Ours is an age without heroes—and, when we say this, we suddenly realize how spectacularly the world has changed in a generation. Most of us grew up in a time of towering personalities. For better or for worse, great men seemed to dominate our lives and shape our destiny. In the United States we had Theodore Roosevelt, Woodrow Wilson, Franklin Roosevelt. In Great Britain, there were Lloyd George and Winston Churchill. In other lands, there were Lenin, Stalin, Hitler, Mussolini, Clemenceau, Gandhi, Kemal, Sun Yat-sen. Outside of politics there were Einstein, Freud, Keynes. Some of these great men influenced the world for good, others for evil; but, whether for good of for evil, the fact that each had not died at birth made a difference, one believed, to everyone who lived after them.
Today no one bestrides our narrow world like a colossus; we have no giants who play roles which one can imagine no one else playing in their stead. There are a few figures on the margin of uniqueness, perhaps: Adenauer, Nehru, Tito, De Gaulle, Chiang Kai-Shek, Mao Tse-tung. But there seem to be none in the epic style of those mighty figures of our recent past who seized history with both hands and gave it an imprint, even a direction, which it otherwise might not have had. As De Gaulle himself once remarked on hearing of Stalin’s death, “The age of giants is over.” Whatever one thought, whether one admired or detested Roosevelt or Churchill, Stalin or Hitler, one nevertheless felt the sheer weight of such personalities on one’s own existence. We feel no comparable pressures today. Our own President, with all his pleasant qualities, has more or less explicitly renounced any desire to impress his own views on history. The Macmillans, Khrushchevs and Gronchis have measurably less specific gravity than their predecessors. Other men could be in their places as leaders of America or Britain or Russia or Italy without any change in the course of history. Why ours should thus be an age without heroes, and whether this condition is good or bad for us and for civilization, are topics worthy of investigation.
Why have giants vanished from our midst? One must never neglect the role of accident in history; and accident no doubt plays a part here. But too many accidents of the same sort cease to be wholly accidental. One must inquire further. Why should our age not only be without great men but even seem actively hostile to them? Surely one reason we have so few heroes now is precisely that we had so many a generation ago. Greatness is hard for common humanity to bear. As Emerson said, “Heroism means difficulty, postponement of praise, postponement of ease, introduction of the world into the private apartment, introduction of eternity into the hours measured by the sitting-room clock.” A world of heroes keeps people from living their own private lives.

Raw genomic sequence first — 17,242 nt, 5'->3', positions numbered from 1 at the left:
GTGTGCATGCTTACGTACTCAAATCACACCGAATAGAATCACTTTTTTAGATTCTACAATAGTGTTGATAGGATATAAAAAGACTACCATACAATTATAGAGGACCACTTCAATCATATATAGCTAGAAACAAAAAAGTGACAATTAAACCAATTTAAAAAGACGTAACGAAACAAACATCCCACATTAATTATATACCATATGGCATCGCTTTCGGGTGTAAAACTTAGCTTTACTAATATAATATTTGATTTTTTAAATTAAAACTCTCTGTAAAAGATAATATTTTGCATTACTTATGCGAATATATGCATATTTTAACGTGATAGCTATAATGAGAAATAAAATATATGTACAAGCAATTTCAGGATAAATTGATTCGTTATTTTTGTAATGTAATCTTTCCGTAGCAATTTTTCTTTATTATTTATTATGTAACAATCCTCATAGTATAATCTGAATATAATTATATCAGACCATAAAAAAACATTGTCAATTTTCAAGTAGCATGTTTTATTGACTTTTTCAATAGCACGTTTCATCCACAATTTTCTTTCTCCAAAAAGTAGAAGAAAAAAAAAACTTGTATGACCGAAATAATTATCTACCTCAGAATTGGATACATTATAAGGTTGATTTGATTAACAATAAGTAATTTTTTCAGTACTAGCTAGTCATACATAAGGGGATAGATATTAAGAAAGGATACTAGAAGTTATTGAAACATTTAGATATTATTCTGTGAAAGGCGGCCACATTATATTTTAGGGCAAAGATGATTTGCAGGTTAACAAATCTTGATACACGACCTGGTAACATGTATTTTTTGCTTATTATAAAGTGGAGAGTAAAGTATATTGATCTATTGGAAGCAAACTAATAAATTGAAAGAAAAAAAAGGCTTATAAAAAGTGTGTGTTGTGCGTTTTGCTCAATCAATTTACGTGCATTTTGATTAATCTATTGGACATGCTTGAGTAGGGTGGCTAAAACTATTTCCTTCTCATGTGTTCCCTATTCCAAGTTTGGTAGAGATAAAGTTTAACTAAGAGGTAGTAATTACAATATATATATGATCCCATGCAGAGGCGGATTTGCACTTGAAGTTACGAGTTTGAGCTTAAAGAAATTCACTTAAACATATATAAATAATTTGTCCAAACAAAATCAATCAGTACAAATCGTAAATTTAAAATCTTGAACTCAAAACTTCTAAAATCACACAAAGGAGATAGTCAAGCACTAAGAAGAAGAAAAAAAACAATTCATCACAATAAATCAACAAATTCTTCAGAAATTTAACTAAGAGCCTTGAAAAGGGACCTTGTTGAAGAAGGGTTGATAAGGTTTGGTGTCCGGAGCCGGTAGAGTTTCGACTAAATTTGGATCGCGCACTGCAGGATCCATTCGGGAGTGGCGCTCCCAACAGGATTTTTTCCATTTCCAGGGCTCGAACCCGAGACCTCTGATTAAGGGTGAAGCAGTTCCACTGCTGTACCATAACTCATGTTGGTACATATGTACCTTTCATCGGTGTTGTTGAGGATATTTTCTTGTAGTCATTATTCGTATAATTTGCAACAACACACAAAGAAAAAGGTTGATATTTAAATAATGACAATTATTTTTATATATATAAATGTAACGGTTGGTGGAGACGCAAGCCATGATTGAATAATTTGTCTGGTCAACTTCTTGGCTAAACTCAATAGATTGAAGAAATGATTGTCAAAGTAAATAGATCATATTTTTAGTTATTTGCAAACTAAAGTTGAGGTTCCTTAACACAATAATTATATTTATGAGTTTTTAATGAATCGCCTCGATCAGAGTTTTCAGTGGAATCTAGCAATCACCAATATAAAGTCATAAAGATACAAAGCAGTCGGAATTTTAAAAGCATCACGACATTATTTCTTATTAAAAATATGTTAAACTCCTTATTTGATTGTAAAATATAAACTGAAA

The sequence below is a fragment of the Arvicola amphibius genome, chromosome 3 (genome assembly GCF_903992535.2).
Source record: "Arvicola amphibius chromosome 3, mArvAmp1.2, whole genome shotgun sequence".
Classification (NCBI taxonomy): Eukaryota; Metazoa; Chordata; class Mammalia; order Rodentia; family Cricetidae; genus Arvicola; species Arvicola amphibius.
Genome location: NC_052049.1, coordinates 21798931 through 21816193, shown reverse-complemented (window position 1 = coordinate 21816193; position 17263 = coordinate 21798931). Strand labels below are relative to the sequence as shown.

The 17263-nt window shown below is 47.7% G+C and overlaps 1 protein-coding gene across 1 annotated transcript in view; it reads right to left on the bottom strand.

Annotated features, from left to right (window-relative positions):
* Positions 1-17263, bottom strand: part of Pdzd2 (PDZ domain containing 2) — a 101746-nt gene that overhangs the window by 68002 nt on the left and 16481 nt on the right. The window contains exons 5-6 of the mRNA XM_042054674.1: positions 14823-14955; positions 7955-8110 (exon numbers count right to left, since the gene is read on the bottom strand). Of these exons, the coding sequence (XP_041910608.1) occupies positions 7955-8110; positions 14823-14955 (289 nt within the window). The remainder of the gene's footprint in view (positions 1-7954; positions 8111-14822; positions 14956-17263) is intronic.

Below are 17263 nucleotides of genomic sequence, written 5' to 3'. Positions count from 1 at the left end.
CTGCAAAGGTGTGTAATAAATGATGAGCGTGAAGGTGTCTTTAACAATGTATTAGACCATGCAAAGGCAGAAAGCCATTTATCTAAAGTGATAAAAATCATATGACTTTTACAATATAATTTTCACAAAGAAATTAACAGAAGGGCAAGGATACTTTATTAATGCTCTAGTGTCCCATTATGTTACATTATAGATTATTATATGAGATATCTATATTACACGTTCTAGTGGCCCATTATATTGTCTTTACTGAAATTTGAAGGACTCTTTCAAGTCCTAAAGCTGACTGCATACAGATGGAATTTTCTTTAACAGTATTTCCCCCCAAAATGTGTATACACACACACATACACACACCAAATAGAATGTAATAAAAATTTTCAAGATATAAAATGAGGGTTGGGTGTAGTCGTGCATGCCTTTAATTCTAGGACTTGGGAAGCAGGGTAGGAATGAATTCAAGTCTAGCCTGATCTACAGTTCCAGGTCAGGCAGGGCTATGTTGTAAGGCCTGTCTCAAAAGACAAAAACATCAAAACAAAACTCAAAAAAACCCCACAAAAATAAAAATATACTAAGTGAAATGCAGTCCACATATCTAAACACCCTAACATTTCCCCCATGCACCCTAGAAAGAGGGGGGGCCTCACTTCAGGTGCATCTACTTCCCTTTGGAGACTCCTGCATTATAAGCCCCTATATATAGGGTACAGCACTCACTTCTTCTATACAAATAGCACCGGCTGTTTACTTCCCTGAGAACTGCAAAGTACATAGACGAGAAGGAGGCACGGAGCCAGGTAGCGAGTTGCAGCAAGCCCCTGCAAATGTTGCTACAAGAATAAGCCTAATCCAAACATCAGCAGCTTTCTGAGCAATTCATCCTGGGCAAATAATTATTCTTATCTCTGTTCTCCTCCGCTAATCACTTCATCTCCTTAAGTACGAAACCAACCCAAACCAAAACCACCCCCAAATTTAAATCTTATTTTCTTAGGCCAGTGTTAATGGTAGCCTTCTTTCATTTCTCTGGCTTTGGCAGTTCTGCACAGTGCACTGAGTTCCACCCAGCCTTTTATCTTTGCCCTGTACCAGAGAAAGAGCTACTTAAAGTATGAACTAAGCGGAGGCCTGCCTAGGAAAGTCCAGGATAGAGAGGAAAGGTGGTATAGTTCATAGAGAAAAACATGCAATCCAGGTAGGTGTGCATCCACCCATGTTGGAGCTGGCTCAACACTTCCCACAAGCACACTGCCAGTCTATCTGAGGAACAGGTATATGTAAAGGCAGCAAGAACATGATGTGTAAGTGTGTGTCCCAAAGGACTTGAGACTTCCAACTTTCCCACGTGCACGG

Moreover, great men live dangerously. They introduce extremes into existence—extremes of good, extremes of evil—and ordinary men after a time flinch from the ultimates and yearn for undemanding security. The second World War was the climax of an epoch of living dangerously. It is no surprise that it precipitated a universal revulsion against greatness. The war itself destroyed Hitler and Mussolini. And the architects of victory were hardly longer-lived. After the war, the British repudiated Churchill, and the Americans (with the adoption of the 22nd Amendment), Roosevelt. In due course, the French repudiated De Gaulle (they later repented, but it took the threat of civil war to bring him back); the Chinese, Chiang Kai-shek; and the Russians, Stalin. Khrushchev, in toppling Stalin from his pedestal, pronounced the general verdict against the uncommon man: the modern world, he said, had no use for the “cult of the individual.” And, indeed, carried to the excesses to which the worshipers of Hitler and Stalin carried it, even to the much milder degree to which the admirers of Roosevelt and Churchill sometimes carried it, the cult of the individual was dangerous. No man is infallible, and every man needs to be reminded of this on occasion. Still, our age has gone further than this – it objects not just to hero worship but to heroes. The century of the common man has come into its own.
This term, “common man,” suggests the deeper problem. There is more involved than simply a dismissal of those colossi whom the world identified with a season of blood and agony. The common man has always regarded the great man with mixed feelings—resentment as well as admiration, hatred as well as love. The Athenian who refused to vote for Aristides because he was so tired of hearing him called “the Just” expressed a natural reaction. Great men make small men aware of their smallness. Rancor is one of the unavowed but potent emotions of politics; and one must never forget that the envy of the have-nots can be quite as consuming when the haves have character or intelligence as it is when they have merely material possessions.
Modern democracy inadvertently gave envy new scope. While the purpose of democracy was to give everyone a fair chance to rise, its method enabled rancorous men to invoke “equality” as an excuse for cutting all down to their own level. “I attribute the small number of distinguished men in political life,” wrote Alexis de Tocqueville after visiting the United States in the 1830’s, “to the ever-increasing despotism of the majority … The power of the majority is so absolute and irresistible that one must give up one’s rights as a citizen and almost abjure one’s qualities as a human being, if one intends to stray from the track which it prescribes.” James Bryce even titled a chapter in his American Commonwealth, Why Great Men Are Not Chosen President.